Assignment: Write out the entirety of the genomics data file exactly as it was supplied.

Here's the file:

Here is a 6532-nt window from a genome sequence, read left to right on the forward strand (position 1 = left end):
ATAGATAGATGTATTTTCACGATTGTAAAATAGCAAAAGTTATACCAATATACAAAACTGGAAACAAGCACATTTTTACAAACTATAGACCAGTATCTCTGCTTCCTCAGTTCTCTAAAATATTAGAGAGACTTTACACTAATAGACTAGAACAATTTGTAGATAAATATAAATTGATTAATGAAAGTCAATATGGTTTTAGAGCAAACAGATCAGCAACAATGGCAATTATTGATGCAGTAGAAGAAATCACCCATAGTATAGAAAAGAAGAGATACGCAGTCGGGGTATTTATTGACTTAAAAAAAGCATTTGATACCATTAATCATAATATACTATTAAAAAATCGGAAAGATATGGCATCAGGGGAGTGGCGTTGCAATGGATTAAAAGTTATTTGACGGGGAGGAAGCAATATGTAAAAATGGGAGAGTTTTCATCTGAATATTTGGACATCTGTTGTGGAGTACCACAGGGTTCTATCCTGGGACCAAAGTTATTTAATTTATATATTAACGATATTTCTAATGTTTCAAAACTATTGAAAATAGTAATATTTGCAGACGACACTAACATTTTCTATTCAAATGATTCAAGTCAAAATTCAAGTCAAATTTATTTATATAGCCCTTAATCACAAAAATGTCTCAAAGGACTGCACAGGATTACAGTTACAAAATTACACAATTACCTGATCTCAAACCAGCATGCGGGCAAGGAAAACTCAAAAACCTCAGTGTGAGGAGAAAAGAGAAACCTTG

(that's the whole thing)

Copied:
Here is a 6532-nt window from a genome sequence, read left to right on the forward strand (position 1 = left end):
ATAGATAGATGTATTTTCACGATTGTAAAATAGCAAAAGTTATACCAATATACAAAACTGGAAACAAGCACATTTTTACAAACTATAGACCAGTATCTCTGCTTCCTCAGTTCTCTAAAATATTAGAGAGACTTTACACTAATAGACTAGAACAATTTGTAGATAAATATAAATTGATTAATGAAAGTCAATATGGTTTTAGAGCAAACAGATCAGCAACAATGGCAATTATTGATGCAGTAGAAGAAATCACCCATAGTATAGAAAAGAAGAGATACGCAGTCGGGGTATTTATTGACTTAAAAAAAGCATTTGATACCATTAATCATAATATACTATTAAAAAATCGGAAAGATATGGCATCAGGGGAGTGGCGTTGCAATGGATTAAAAGTTATTTGACGGGGAGGAAGCAATATGTAAAAATGGGAGAGTTTTCATCTGAATATTTGGACATCTGTTGTGGAGTACCACAGGGTTCTATCCTGGGACCAAAGTTATTTAATTTATATATTAACGATATTTCTAATGTTTCAAAACTATTGAAAATAGTAATATTTGCAGACGACACTAACATTTTCTATTCAAATGATTCAAGTCAAAATTCAAGTCAAATTTATTTATATAGCCCTTAATCACAAAAATGTCTCAAAGGACTGCACAGGATTACAGTTACAAAATTACACAATTACCTGATCTCAAACCAGCATGCGGGCAAGGAAAACTCAAAAACCTCAGTGTGAGGAGAAAAGAGAAACCTTG